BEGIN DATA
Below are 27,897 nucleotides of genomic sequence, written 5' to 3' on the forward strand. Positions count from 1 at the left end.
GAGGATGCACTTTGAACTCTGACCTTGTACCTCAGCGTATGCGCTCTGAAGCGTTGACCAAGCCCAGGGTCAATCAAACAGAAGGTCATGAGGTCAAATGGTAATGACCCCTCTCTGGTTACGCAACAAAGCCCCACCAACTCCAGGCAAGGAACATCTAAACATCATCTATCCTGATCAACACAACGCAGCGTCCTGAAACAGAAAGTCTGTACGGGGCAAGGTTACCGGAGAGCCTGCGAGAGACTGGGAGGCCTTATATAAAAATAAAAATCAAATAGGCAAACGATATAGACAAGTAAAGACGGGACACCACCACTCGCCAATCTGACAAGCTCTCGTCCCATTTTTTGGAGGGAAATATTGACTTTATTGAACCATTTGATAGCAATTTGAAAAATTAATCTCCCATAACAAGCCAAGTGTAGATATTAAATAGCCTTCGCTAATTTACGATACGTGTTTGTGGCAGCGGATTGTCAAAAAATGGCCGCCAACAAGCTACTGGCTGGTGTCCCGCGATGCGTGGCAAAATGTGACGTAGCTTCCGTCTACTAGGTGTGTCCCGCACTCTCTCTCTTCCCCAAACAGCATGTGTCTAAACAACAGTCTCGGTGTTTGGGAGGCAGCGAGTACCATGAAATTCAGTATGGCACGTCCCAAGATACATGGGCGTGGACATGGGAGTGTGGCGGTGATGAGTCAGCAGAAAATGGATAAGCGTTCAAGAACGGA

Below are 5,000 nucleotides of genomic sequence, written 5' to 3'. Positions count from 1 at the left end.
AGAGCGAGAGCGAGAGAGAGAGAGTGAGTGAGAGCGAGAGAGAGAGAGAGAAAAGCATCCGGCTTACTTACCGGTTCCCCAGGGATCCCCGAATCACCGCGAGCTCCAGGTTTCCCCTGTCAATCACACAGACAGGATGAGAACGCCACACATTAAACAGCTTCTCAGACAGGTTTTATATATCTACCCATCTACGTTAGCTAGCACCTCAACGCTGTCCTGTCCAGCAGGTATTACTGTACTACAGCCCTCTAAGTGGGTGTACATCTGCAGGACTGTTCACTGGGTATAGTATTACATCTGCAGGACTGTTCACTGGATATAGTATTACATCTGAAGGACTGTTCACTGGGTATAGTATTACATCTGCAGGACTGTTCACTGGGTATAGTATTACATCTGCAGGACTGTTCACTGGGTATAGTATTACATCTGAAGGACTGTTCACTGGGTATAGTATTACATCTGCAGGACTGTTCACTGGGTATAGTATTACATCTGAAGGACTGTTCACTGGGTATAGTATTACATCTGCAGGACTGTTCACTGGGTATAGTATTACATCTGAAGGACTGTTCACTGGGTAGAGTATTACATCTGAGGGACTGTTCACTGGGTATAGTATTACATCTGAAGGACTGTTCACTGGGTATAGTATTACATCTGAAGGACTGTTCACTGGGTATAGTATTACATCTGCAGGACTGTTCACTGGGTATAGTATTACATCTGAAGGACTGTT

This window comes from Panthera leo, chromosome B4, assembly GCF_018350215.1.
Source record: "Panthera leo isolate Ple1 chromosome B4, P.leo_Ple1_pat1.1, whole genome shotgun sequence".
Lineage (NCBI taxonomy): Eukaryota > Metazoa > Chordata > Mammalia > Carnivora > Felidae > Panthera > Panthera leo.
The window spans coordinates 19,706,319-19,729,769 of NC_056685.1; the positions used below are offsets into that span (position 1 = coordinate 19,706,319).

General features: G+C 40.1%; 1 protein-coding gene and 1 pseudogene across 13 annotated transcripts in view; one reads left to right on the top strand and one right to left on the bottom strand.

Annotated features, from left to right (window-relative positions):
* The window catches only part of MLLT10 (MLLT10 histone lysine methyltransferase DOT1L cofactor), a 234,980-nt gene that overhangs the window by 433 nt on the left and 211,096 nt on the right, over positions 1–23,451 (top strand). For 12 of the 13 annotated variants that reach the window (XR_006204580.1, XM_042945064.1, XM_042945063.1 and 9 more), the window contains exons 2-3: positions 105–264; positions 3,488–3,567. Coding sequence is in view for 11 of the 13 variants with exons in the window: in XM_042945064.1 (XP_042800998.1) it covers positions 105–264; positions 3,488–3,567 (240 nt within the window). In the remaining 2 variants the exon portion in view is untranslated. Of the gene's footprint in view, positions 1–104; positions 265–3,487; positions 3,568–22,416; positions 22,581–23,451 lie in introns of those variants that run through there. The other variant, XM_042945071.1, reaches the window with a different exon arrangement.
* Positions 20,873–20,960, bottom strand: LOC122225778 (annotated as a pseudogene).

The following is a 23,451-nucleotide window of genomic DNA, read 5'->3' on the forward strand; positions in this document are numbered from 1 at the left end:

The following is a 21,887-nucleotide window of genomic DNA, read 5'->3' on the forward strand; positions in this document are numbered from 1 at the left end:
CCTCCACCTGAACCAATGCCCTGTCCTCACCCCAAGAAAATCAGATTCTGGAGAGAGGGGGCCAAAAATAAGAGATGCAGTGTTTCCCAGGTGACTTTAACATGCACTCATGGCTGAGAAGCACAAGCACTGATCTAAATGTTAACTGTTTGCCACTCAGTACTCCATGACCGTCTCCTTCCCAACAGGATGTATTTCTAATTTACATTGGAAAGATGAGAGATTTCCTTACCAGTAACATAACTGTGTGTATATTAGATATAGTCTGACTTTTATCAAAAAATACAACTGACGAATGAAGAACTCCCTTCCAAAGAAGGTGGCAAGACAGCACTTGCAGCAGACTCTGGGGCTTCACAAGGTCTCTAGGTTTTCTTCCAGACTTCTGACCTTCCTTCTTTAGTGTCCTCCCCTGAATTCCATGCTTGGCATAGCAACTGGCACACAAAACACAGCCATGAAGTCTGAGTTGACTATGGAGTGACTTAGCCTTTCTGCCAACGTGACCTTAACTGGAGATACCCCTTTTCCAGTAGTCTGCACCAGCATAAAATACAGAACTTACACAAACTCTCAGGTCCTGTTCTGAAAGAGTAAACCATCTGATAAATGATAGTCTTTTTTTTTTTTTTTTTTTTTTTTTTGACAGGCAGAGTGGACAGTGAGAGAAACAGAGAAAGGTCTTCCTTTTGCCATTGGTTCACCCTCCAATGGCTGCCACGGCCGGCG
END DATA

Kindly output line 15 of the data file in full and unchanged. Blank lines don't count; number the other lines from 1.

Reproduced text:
CCTCCACCTGAACCAATGCCCTGTCCTCACCCCAAGAAAATCAGATTCTGGAGAGAGGGGGCCAAAAATAAGAGATGCAGTGTTTCCCAGGTGACTTTAACATGCACTCATGGCTGAGAAGCACAAGCACTGATCTAAATGTTAACTGTTTGCCACTCAGTACTCCATGACCGTCTCCTTCCCAACAGGATGTATTTCTAATTTACATTGGAAAGATGAGAGATTTCCTTACCAGTAACATAACTGTGTGTATATTAGATATAGTCTGACTTTTATCAAAAAATACAACTGACGAATGAAGAACTCCCTTCCAAAGAAGGTGGCAAGACAGCACTTGCAGCAGACTCTGGGGCTTCACAAGGTCTCTAGGTTTTCTTCCAGACTTCTGACCTTCCTTCTTTAGTGTCCTCCCCTGAATTCCATGCTTGGCATAGCAACTGGCACACAAAACACAGCCATGAAGTCTGAGTTGACTATGGAGTGACTTAGCCTTTCTGCCAACGTGACCTTAACTGGAGATACCCCTTTTCCAGTAGTCTGCACCAGCATAAAATACAGAACTTACACAAACTCTCAGGTCCTGTTCTGAAAGAGTAAACCATCTGATAAATGATAGTCTTTTTTTTTTTTTTTTTTTTTTTTTTGACAGGCAGAGTGGACAGTGAGAGAAACAGAGAAAGGTCTTCCTTTTGCCATTGGTTCACCCTCCAATGGCTGCCACGGCCGGCG